15 Arrested in Protests Over Documentation Firings

In a show of opposition to Pomona College’s decision to terminate 17 employees who could not verify their employment documentation before yesterday’s 5 p.m. deadline, 15 supporters of the terminated employees were arrested for refusing to move from the middle of an intersection this morning. The arrests were part of a large protest that drew more than 100 students, workers, professors, union organizers and Claremont residents.

Protesters marched into Frary Dining Hall just after breakfast hours, chanting “We’re here to work!” and demanding that the terminated dining hall employees be allowed to return to their jobs. Managers did not allow the former employees and their supporters to enter the kitchen.

“What you’re doing is wrong,” one fired worker told Dining Services General Manager Glenn Graziano, who stood between protesters and the Frary kitchen. “We have given our lives here to work for the students, and we will not let you remove us.” Several officers from Campus Safety and the Claremont Police Department (CPD) were stationed outside Frary, with some Campus Safety officers inside the building as well.

After hearing a series of speeches by fired workers and labor advocates, the protesters marched to Alexander Hall, where they picketed. They then moved to the intersection of Fourth Street and College Avenue, close to Pomona President David Oxtoby’s home, where 15 of them sat down in the street to carry out a planned act of civil disobedience.

CPD officers arrested these 15 protesters, a group that included current 5C students as well as alumni and Pitzer College professor José Calderón, after they ignored repeated commands to disperse. As they were being handcuffed, these protesters called the names of fired workers and denounced what they described as an unjust decision by the Pomona administration, while a crowd of supporters chanted “Sí, se puede” and “This is what democracy looks like” from the sidewalk.

“Many years from now, I know your children and students will ask you, ‘Where were you on that day when they fired those workers that brought the food to your table?’” Calderón said in a speech at Frary, just after announcing that he was prepared to be arrested. “All of you are going to be able to say to your children, ‘I was there and I was fighting injustice.’”

“I’m ready to sacrifice some things in order to create a different atmosphere for Pomona College workers in the future,” said Davis Saul PO ’14, who was also arrested.

By the end of the day, all 15 arrested protesters were released from jail and assigned court appearance dates.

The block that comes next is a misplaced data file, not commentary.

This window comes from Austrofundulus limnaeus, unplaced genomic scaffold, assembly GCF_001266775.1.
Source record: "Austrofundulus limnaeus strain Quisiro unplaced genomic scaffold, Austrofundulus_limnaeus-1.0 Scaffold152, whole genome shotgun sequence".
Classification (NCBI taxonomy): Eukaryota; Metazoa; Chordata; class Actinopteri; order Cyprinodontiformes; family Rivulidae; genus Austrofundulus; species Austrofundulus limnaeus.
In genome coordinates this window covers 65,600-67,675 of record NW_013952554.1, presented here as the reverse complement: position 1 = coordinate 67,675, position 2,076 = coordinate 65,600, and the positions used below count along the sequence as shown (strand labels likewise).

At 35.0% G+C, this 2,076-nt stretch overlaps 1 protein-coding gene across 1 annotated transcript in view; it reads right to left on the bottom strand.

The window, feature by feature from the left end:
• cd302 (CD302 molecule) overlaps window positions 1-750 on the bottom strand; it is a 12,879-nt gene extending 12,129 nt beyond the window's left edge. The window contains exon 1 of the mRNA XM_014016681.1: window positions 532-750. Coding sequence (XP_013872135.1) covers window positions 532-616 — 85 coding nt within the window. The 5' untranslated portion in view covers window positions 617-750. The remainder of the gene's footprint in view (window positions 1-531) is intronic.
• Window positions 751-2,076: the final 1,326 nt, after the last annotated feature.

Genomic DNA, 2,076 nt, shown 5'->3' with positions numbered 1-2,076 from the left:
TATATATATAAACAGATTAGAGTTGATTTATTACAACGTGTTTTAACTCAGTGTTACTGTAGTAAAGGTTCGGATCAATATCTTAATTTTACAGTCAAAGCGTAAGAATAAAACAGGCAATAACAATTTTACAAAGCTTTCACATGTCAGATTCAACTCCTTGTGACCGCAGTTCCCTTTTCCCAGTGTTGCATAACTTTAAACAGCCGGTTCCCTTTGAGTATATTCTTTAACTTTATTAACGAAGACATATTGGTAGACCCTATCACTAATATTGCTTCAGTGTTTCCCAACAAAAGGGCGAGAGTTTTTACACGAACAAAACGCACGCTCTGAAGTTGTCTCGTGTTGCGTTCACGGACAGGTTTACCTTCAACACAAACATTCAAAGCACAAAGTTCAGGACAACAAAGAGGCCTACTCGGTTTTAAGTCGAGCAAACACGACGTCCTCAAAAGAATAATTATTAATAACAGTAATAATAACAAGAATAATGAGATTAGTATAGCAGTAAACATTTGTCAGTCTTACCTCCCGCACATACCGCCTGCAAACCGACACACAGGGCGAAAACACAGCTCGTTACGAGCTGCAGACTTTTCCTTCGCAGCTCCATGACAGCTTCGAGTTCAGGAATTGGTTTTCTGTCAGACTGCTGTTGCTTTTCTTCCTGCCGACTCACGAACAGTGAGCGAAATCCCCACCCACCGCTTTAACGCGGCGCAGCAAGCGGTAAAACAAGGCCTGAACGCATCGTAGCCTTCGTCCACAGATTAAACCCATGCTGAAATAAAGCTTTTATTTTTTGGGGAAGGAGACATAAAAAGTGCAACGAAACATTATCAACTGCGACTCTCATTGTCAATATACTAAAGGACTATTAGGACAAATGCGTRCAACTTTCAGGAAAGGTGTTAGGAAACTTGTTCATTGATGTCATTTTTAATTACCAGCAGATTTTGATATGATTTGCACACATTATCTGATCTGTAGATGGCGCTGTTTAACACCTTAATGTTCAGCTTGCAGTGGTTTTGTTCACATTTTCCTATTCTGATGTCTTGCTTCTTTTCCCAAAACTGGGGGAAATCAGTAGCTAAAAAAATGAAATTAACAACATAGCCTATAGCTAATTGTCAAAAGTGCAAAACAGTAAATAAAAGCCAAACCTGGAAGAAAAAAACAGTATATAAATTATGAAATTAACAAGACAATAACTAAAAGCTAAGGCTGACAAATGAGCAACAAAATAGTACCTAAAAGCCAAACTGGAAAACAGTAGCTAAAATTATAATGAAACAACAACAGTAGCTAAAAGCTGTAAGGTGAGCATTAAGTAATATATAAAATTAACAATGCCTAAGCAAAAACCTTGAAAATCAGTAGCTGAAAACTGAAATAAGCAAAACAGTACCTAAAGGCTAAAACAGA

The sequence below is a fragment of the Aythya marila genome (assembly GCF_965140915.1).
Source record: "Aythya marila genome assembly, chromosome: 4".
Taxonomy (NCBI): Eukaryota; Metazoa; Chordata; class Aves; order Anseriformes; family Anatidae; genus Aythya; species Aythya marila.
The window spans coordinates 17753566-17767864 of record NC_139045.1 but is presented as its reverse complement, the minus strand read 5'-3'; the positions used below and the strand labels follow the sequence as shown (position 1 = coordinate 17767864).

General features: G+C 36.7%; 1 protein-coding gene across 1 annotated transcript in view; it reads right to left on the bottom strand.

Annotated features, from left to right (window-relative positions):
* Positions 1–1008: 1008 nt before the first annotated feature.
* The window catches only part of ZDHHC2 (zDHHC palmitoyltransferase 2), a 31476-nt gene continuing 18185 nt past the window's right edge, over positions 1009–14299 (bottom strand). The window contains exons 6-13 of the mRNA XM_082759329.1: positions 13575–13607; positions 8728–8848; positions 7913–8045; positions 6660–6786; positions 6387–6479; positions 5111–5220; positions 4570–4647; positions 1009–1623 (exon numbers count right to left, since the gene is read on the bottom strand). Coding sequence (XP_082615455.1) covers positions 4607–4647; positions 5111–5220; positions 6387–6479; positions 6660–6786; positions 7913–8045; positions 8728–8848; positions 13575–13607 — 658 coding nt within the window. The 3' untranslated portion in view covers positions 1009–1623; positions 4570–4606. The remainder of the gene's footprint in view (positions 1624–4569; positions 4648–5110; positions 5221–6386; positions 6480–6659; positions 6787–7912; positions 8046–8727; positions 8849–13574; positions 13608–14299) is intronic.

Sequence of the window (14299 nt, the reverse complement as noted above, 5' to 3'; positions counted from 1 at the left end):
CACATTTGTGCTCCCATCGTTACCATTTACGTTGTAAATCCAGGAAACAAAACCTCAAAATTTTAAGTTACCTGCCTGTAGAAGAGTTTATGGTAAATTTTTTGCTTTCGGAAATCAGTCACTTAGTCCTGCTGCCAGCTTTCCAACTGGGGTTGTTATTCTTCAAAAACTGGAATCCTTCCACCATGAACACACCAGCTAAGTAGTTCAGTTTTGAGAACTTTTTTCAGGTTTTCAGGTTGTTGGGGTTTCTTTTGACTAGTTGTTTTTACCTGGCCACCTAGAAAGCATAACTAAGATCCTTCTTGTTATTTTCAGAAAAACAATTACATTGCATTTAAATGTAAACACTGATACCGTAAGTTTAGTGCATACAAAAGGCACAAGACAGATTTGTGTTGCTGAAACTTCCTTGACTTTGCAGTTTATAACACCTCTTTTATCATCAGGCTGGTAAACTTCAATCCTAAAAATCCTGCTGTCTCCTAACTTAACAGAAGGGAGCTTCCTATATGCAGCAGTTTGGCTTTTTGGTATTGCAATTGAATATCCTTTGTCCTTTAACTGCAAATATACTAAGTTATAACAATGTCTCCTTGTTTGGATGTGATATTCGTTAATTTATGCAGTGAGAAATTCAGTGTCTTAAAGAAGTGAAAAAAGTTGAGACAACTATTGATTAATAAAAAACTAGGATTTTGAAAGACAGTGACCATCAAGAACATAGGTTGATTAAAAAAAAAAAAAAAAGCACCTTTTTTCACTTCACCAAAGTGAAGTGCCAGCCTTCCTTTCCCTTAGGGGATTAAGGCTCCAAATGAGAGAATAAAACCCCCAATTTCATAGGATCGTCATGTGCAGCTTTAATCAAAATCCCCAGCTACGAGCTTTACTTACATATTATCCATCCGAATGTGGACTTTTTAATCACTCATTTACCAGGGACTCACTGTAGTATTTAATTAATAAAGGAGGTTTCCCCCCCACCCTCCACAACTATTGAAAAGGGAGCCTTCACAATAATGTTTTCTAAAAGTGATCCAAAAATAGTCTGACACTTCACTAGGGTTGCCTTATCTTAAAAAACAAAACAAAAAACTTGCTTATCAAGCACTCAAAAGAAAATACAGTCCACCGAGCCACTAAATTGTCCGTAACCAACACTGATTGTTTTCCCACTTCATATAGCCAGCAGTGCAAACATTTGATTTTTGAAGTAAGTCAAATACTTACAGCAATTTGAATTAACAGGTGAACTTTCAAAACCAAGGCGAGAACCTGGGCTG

Calderón also said that the terminated workers had begun to receive support from national organizations that are interested in trying to counteract the Pomona administration’s decision.

“We’re getting messages from legal and civil rights organizations that they feel that what the Pomona College administration is doing is illegal,” he told The Student Life.

In addition to the support of organizations like the American Civil Liberties Union (ACLU) and the Mexican American Legal Defense and Education Fund, Pomona’s terminated workers have received a message of support from Judy Chu, a Southern California Democrat in the House of Representatives. Bryan Urias, a member of Chu’s staff, attended today’s protest on behalf of the congresswoman, who may soon become Claremont’s representative because of citizen-led redistricting.

“She wanted me to be here to let all of you know, to let the workers know, to let Pomona College know, that she is watching what is going on and she is disgusted with the process that happened here,” Urias said.

Urias added that Chu had personally called President Oxtoby to ask him to reconsider his decision to terminate employees who could not update their documentation by Dec. 1. He also said that Chu’s office intended to help the terminated workers who wanted to fix their documentation and get re-hired by Pomona.

The protesters who were arrested had initially planned to hold their sit-in inside one of Pomona’s dining halls. Such an action might not have led to arrest, according to Pomona administrators.

“At a meeting this morning, we actually got word that there were protesters going into Frary Dining Hall, and a decision was made that if there was going to be a sit-in in the dining hall, we would allow that sit-in to take place,” Pomona spokesperson Cynthia Peters said.

Peters added that some of the reporters she spoke to about the protest seemed to confuse the issue of employment documentation with the dining hall workers’ union drive. Pomona administrators have maintained that the process of checking documents was not timed to counteract the union drive.

“Telemundo called me this evening to ask me to comment on the arrests relating to unionization, so I think it’s a co-mingling of the two issues again,” Peters said.

Some protesters, however, remained suspicious of the claim that the document checks and subsequent terminations were not union-busting tactics.

“This is one of the richest colleges in the country,” Francisco Dueñas PO ’99 told the crowd inside Frary. “And yet today, in order to be able to not pay a few more dollars to their workers, this college is betraying its trust and betraying its morals. This college is selling its soul.”

“We do need to keep on fighting,” Dueñas added. “I think that this is only the beginning, and we’re going to be here until the end.”

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